Commuting to London:fast trains from Hampshire’s main towns bring its glorious village homes within reach of the capital

Sweet period cottages, country pubs, fêtes and gorgeous green spaces are a doable commute from the capital.

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Hampshire can sound just a bit too remote to be a realistic daily commuter destination. Home to the New Forest, this county offers proper countryside, almost as close to the south coast as it is to London.

But fast trains from some of Hampshire’s main towns bring its glorious villages within reach.


Where are they? Upton Grey village and neighbouring hamlet Weston Patrick are six miles south-east of Basingstoke.

The commute: trains from Basingstoke to Waterloo take from 48 minutes. An annual season ticket costs £5,084.

Quintessential English village: Upton Grey is six miles from Basingstoke where Waterloo trains take from 48 minutes (Colin Smith/Geograph)

Plus points: from the village green duck pond to the 16th-century timber-framed thatched cottages, Upton Grey is the perfect English village, and, says Mark Potter of Knight Frank, it’s one of the most sought after in Hampshire. Amenities include The Hoddington Arms pub, a shop and a post office, while homes in Upton Grey range from sweet cottages to Georgian manor houses. It sits in attractive, undulating countryside and the village hall’s a thriving community hub for everything from talent competitions to yoga classes.

And the downsides? There are no local buses, except for the schools service to nearby Odiham — another great Hampshire village — and Long Sutton. And homes aren’t cheap.

Property prices: a pretty two-bedroom period cottage would cost £650,000-£700,000, while a four-bedroom detached house would be £1.1 million-£1.5 million. Grand country houses with land sell for £3 million-£4 million.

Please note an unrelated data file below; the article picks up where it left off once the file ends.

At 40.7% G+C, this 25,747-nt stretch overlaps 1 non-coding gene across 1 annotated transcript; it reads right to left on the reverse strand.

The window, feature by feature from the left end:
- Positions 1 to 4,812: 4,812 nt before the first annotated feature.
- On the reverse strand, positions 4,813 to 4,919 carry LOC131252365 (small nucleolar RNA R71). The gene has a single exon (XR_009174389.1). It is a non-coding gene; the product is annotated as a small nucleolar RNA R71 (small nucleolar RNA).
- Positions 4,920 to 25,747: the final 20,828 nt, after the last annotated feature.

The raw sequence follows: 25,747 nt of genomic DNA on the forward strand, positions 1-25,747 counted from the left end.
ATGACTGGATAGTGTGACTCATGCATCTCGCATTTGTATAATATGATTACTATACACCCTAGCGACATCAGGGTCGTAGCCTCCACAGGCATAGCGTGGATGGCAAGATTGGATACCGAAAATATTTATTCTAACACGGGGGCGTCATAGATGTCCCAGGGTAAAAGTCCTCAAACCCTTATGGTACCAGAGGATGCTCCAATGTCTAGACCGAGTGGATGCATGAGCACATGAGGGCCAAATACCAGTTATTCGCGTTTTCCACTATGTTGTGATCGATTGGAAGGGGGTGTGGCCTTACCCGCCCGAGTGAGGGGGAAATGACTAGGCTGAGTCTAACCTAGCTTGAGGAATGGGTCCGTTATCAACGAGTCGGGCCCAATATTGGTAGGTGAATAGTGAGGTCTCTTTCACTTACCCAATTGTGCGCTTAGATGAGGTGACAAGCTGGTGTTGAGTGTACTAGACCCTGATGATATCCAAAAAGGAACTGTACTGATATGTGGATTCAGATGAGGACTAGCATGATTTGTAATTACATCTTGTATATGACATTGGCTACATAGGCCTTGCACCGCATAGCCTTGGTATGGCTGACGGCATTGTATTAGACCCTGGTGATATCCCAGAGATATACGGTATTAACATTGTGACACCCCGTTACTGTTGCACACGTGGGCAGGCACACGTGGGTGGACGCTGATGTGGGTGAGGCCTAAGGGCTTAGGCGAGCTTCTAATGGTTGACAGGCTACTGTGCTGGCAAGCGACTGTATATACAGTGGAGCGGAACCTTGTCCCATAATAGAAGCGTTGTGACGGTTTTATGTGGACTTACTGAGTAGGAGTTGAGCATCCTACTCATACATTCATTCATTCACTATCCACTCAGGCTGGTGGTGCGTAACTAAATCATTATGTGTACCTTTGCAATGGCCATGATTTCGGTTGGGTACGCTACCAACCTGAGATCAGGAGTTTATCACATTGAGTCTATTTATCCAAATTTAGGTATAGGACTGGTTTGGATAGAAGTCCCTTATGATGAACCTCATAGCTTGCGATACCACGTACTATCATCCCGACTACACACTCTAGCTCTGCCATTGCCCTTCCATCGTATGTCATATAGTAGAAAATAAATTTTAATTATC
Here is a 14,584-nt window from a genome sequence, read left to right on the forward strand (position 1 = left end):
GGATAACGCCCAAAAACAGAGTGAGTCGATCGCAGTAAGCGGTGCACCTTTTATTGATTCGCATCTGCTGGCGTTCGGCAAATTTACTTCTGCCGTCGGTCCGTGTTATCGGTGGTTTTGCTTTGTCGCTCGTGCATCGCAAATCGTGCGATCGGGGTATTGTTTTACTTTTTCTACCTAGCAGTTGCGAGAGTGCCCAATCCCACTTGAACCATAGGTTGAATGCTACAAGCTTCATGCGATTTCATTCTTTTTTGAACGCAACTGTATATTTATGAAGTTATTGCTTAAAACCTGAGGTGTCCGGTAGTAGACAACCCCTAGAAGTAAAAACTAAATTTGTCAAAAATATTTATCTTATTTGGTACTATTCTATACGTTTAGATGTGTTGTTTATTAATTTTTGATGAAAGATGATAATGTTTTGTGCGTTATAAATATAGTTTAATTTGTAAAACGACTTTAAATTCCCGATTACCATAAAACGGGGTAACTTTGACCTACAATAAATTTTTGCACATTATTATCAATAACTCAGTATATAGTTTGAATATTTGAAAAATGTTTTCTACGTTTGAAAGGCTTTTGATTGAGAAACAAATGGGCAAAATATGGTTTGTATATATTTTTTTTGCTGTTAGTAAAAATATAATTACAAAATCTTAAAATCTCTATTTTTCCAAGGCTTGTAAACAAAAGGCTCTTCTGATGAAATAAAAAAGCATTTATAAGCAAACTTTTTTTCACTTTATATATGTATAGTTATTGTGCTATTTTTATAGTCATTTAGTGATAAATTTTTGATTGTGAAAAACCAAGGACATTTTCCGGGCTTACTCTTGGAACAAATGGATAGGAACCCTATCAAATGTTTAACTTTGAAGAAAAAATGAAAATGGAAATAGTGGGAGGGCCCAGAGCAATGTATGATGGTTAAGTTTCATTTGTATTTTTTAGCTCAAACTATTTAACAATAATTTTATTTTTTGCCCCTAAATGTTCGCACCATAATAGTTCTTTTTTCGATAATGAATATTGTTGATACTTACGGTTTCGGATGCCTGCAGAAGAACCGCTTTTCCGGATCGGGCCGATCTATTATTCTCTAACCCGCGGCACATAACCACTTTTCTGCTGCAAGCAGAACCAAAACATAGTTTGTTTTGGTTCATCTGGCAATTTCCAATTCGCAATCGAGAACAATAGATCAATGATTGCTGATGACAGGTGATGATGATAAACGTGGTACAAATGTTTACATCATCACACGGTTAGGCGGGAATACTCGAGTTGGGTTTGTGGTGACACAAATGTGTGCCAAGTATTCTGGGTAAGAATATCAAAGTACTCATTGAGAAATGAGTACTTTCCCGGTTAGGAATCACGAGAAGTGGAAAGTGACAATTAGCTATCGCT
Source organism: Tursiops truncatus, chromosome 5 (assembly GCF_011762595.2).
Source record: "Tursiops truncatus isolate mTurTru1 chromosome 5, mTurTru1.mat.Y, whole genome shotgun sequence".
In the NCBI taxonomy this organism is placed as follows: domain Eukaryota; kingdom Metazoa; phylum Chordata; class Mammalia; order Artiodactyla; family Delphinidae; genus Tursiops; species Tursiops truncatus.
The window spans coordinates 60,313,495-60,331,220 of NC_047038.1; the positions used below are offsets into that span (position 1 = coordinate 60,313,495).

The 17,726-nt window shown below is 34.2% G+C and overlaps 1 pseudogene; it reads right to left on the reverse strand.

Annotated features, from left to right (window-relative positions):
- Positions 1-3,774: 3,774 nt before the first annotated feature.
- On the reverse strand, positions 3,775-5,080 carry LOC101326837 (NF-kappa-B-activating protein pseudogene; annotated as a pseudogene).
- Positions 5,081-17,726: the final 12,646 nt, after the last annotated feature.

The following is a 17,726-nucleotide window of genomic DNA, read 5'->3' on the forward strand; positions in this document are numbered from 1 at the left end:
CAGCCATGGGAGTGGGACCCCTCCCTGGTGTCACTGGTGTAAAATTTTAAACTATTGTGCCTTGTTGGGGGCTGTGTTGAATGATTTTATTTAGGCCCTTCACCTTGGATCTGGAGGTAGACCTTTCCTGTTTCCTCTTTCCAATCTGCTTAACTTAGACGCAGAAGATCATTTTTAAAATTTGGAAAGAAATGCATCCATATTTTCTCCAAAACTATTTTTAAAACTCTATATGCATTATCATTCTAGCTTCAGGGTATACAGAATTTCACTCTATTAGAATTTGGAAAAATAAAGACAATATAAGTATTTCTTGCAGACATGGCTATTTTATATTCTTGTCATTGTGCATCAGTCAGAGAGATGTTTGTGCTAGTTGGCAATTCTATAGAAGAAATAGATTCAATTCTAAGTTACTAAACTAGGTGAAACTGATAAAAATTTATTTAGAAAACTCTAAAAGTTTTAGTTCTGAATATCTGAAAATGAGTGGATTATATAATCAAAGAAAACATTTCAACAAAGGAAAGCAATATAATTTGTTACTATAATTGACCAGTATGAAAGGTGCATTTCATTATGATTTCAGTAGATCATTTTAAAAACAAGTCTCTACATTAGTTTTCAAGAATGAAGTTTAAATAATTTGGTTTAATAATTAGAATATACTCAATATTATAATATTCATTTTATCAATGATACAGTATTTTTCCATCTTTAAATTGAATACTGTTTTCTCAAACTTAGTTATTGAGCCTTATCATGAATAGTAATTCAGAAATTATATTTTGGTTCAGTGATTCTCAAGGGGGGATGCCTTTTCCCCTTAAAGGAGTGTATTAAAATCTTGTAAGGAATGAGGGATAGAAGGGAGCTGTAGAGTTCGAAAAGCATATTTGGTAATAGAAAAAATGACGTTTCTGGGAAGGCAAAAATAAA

Where is it? Eight miles south of Basingstoke.

The commute: via Basingstoke station (as before) or the M3, a few minutes’ drive away.

£795,000: a four-bedroom semi-detached house in Preston Candover 

Plus points: in the lovely Candover Valley, with spectacular long country walks, the village itself is pretty and its property stock is particularly fine. Adrian Geary, associate director of Jackson-Stops & Staff, says you’ll find everything from Georgian estates to brick and flint and thatched cottages. “As the countryside is owned by major land owners, their love for the area has meant that it has remained tranquil and untouched,” he adds.

Community spirit is strong with the Grange Park Opera festival in nearby Bishop’s Sutton being the highlight of the social season. Locals put on black tie and cycle over so they can safely enjoy a glass or two of champagne and avoid the queues of cars going back to London. Recent audiences have included Joanna Lumley, Stephen Fry, and Jeremy Paxman.

The Purefoy Arms is the village gastropub, and plans for a new community shop are being drawn up. Preston Candover CofE Primary School is rated “outstanding” by Ofsted. The nearest town is Alresford, a very pretty market town with good shops and cafés.

And the downsides? Traffic. Drivers from the other Candover Valley villages come through Preston Candover on their way to Basingstoke, so it is not as tranquil as it could be.

Property prices: expect to pay £400,000-£450,000 for a good-looking period cottage. A four-bedroom semi would cost £650,000 to £750,000, but a four-bedroom detached house with a big garden could be up to £1 million.


Where is it? Right on the Surrey/Hampshire borders, and just north of the South Downs National Park.

The commute: Bentley has its own station, with Waterloo trains taking from an hour and two minutes. An annual season ticket costs from £3,976.

£699,950: a three-bedroom semi-detached house in Bentley village centre 

Plus points: Chris Nicklin, Bentley resident and a partner at Strutt & Parker, says swift links make it a “commuters paradise”. He adds that Bentley is “wonderfully vibrant, with country walks on your doorstop that make you feel a million miles away from city life”. There are two pubs, a shop and post office, kids’ clubs and sports pitches. Annual celebrations include the village fête and bonfire. Ofsted rates Bentley CofE Primary School “outstanding”.

And the downsides? The nearest towns, Alton and Farnham, are useful rather than delightful. Depending on where you live in the village, you might have to drive to the station. New builds to the west of the village are red-brick boxes.

Property prices: a compact period cottage in the village centre is £300,000-£350,000, with an average three-bedroom semi at £475,000-£525,000; £750,000-£850,000 buys a four-bedroom detached house with good gardens.

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